Realizing the Value of Solar



Putting a Value On Your Solar System: The Process

  • Introducing Solar Payoff
  • 1. The Solar Payoff

    1. The Solar Payoff is a guide to understanding the dollar value of an investment in solar energy.

    Some make the move to solar to become green or achieve independence from a utility monopoly.

    But most people want to know the bottom line: how much will solar cost, what will the gains be, and when will they come.

    Solar Payoff will provide answers to these fundamental financial questions.

    If you want to learn more about the logic of solar financing move your cursor down the outline to your left. Click on one of the numbered article to freeze that section as you read. If you want to get going now by entering your current electrical usage, click on the button below.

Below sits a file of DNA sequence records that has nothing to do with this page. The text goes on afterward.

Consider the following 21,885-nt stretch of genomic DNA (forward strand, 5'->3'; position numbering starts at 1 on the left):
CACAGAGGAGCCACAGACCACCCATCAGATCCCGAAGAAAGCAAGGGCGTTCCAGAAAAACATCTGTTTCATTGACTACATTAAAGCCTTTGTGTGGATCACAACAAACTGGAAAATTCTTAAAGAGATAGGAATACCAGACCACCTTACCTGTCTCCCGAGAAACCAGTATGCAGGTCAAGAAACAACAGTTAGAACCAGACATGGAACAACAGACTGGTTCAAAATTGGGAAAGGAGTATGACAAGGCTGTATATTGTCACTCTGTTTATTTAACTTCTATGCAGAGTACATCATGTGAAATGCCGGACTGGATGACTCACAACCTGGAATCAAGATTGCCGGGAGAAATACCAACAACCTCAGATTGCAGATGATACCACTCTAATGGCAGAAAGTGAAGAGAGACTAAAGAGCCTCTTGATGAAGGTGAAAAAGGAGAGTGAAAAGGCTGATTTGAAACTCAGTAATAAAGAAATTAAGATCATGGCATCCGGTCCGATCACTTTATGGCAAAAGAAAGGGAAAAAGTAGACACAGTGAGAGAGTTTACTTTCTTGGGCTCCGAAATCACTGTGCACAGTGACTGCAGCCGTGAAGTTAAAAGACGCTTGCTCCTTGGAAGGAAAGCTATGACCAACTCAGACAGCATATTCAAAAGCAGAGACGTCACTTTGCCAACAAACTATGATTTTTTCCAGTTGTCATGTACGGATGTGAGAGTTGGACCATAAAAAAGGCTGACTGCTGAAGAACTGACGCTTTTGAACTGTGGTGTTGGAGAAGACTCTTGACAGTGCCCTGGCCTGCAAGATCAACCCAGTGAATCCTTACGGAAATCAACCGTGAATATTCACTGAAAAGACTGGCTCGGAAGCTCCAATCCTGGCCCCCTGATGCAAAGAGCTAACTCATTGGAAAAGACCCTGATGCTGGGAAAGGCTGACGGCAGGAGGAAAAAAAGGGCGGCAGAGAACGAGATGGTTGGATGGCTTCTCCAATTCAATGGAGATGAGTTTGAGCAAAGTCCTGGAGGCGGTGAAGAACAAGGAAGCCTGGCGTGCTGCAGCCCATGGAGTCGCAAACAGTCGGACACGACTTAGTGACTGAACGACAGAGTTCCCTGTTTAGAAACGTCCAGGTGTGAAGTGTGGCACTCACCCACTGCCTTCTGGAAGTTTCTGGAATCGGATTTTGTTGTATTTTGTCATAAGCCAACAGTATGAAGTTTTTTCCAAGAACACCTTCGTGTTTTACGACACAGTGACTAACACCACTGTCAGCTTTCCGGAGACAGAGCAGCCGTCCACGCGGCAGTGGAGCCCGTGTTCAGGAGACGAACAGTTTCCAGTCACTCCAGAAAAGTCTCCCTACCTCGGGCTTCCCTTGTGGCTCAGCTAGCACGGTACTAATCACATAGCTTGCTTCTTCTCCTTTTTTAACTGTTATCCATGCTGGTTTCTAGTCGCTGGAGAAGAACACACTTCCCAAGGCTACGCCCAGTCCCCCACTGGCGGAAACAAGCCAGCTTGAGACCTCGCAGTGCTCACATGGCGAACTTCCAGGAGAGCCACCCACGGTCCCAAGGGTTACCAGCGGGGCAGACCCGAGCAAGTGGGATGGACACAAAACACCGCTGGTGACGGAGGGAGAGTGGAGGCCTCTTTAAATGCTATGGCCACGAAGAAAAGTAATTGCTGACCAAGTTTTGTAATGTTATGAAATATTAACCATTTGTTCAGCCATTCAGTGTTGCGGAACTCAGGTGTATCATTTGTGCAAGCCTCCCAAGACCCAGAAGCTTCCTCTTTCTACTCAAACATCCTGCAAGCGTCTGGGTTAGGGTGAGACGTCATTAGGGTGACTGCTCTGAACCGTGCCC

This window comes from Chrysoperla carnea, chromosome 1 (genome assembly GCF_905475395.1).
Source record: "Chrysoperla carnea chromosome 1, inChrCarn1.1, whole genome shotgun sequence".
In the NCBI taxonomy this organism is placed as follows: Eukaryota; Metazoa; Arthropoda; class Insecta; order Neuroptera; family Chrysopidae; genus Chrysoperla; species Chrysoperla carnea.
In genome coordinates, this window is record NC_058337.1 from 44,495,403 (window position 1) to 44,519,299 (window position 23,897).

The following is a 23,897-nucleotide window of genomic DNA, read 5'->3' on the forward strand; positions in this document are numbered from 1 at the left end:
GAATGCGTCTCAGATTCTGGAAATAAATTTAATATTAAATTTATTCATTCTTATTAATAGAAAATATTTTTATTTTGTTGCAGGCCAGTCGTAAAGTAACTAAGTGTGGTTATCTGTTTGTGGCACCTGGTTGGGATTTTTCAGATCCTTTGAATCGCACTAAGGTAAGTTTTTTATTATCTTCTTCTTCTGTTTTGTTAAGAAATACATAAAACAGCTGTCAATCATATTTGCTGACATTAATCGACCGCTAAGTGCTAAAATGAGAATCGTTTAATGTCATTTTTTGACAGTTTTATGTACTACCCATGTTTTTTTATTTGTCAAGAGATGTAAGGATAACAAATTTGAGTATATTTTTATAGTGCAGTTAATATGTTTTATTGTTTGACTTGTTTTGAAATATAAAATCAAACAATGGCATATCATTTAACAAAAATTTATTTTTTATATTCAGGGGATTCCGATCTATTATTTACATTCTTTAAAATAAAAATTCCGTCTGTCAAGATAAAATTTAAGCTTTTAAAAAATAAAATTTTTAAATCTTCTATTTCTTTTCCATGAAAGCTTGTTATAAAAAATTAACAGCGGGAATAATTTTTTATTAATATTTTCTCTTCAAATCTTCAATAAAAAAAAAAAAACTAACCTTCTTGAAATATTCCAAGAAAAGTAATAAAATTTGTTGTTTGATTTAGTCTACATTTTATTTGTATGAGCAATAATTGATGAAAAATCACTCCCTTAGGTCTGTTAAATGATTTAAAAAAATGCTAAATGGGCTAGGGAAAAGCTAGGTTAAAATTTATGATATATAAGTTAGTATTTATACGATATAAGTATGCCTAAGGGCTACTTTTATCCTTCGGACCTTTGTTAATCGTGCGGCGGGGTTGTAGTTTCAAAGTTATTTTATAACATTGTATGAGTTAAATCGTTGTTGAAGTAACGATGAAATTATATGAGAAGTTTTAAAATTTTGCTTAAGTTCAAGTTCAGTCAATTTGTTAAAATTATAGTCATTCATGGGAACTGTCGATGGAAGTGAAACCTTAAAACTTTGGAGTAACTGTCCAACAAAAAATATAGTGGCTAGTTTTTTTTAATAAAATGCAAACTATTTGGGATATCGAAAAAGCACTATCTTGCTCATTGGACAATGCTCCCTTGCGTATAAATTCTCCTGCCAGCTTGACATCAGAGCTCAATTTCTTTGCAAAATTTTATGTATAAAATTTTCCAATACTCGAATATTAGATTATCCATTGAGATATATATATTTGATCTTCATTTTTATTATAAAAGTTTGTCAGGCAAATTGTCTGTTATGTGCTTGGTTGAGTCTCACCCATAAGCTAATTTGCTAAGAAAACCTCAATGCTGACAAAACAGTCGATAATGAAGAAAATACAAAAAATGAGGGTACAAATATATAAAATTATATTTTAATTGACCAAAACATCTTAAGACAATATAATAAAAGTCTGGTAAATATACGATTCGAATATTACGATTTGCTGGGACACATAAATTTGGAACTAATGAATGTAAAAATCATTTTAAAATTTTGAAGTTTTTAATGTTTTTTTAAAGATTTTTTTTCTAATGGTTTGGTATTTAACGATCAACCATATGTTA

At the end of this Learn About Solar discussion, for those interested, we will walk you through the basics of solar technology. We will also provide you with a quick primer on “netmetering,” the dominant and in many situations mandatory pricing policy for solar in the U.S. market today. If you have solar, whatever tariff you are on, the logic of netmetering must be applied. See below.

    There is no hidden agenda at Solar Payoff. We are in the business of selling you solar. Unlike many in the industry, however, Solar Payoff is providing you the tools to make an informed decision as a consumer-investor. All that we ask is that you create an account as long as you are thinking it over or moving on to a bid (all your information will be deleted instantaneously the moment you want out).

  • 2. Calculator Basics

    2. Calculator Basics

    A solar calculator looks at the component of your energy bill that depends on the kilowatt hours of electricity you consume. With those in hand, it computes the charges you could eliminate by installing solar. It then costs the system that’s right for the job, not too big, not too small.